$2-billion award to NTCS before the court tomorrow
Tyrone Reid, Senior Staff Reporter
Transport tycoon Ezroy Millwood is dead, just two days before the multibillion-dollar lawsuit over which he fought the Government for more than a decade is scheduled to be brought back before the court. The case is set for tomorrow.
Millwood, 70, was found dead at his home in Leas Flat in St Andrew about 3:30 a.m., yesterday. The police say they do not suspect foul play. However, the Constabulary Communication Network, which confirmed his passing, says a post-mortem has been ordered and the relatives are allowed to have an independent pathologist present.
Millwood and his 350-member-strong National Transport Co-operative Society (NTCS) had waged a tough war with the Government over a decision to end the sub-franchise agreement between the private bus company he headed, and the state-owned Jamaica Urban Transit Company.
EYEING PRIVY COUNCIL
Last September, the Court of Appeal ruled that the Government should pay $1.8 billion plus interest at three per cent to the NTCS. But the Government is still protesting the way the award was calculated and is expected to be granted final leave to appeal to the United Kingdom-based Privy Council. This is the second time that the case is going before the law lords.
The transport mogul is dead, but the approximately $2-billion award he should have received from the Government still lives.
"It continues. We have a judgement of $1.8 billion, plus interest," said Millwood's lawyer, Lord Anthony Gifford, QC, in response to Sunday Gleaner queries.
The noted attorney also said that Millwood would have wanted the legal team to fight to the very end in the lawsuit.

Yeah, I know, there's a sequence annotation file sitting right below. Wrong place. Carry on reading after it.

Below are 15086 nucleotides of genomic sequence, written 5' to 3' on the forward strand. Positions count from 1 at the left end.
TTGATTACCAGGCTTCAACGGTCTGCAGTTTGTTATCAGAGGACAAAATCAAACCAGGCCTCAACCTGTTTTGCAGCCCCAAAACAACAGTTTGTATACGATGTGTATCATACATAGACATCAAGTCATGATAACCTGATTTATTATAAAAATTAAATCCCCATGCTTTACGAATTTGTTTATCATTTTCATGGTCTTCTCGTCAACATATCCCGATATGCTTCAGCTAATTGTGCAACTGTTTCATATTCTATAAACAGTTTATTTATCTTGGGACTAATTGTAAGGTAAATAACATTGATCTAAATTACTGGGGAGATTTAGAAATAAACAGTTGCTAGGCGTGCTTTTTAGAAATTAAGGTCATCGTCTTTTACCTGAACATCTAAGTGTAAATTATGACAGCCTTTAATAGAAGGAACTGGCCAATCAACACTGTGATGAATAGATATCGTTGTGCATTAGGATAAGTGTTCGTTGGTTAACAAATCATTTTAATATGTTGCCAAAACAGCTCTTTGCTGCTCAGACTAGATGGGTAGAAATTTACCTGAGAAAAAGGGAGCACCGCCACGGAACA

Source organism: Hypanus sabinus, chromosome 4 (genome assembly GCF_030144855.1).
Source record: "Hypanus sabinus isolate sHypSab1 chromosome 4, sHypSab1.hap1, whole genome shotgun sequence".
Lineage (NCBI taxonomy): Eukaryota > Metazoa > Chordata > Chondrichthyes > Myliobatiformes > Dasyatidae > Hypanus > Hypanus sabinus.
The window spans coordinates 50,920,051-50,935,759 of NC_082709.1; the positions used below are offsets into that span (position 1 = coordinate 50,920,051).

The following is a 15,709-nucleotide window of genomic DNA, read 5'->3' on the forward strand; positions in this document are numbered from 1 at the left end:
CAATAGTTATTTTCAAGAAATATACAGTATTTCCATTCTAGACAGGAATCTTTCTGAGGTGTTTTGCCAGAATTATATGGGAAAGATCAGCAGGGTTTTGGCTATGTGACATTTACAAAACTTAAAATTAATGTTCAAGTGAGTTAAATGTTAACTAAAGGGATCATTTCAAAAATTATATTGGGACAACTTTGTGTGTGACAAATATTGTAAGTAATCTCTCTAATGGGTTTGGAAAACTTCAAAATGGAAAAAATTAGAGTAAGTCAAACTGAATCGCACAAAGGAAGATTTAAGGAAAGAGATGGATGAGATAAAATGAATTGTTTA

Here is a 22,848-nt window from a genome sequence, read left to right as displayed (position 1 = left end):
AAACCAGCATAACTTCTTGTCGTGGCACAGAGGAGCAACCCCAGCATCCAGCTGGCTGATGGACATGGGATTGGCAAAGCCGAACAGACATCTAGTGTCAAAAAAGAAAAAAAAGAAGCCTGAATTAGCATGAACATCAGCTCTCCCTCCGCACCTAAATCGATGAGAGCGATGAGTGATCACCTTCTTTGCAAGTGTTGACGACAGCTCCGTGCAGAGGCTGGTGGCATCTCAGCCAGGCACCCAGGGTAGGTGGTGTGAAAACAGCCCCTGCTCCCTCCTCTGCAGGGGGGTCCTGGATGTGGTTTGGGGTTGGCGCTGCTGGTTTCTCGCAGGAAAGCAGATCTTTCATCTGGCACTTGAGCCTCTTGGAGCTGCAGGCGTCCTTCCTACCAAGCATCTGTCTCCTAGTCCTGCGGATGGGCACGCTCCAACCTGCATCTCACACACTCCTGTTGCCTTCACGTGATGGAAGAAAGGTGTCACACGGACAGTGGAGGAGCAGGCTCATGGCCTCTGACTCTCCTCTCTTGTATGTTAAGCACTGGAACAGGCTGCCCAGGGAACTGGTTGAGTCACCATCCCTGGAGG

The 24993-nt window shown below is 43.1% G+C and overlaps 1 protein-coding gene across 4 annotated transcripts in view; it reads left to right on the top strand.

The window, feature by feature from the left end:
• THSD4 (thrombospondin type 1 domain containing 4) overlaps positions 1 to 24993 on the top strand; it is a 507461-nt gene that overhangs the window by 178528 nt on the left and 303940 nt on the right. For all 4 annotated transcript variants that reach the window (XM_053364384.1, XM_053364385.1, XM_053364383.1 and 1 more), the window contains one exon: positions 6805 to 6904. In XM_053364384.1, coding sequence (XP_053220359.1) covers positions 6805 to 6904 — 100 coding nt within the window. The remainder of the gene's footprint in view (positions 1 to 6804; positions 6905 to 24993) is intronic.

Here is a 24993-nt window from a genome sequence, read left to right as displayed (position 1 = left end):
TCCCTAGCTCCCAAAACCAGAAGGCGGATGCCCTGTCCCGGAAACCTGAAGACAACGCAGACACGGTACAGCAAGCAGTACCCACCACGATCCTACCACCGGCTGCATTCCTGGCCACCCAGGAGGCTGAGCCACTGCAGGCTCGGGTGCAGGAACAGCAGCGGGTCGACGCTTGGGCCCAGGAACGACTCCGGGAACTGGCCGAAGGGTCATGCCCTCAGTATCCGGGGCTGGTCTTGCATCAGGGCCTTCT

"We will continue to represent the interests of the society because that's what he would have wanted," added Gifford.
Yesterday when our news team visited Millwood's mansion overlooking Kingston, his common-law wife was being consoled and was unable to speak to us.
A family friend told us that Millwood complained about not feeling well and was visited by his doctor at home, but the prognosis did not signal that his death was imminent.
Meanwhile, Gifford told The Sunday Gleaner that the last time he saw his client, he seemed despondent.
"He seemed to have been depressed when I saw him last, which was about a week ago," he said.
Asked if he believed Millwood died of a broken heart, Gifford said he could not comment.
"Twelve years he has fought this and has shown a fighting spirit. He was a tiger in defence of the members of the society. He kept the fight going to get the judgement," Gifford added.
In June this year, the Government was granted the go-ahead to challenge the $1.8-billion award to the NTCS before the Privy Council. A furious Millwood characterised the Govern-ment's legal manoeuvring as an abuse of power and likened it to the slave trade.
Millwood, who up to June this year did not receive an interim payment arising from the suit, also lamented that justice delayed is justice denied.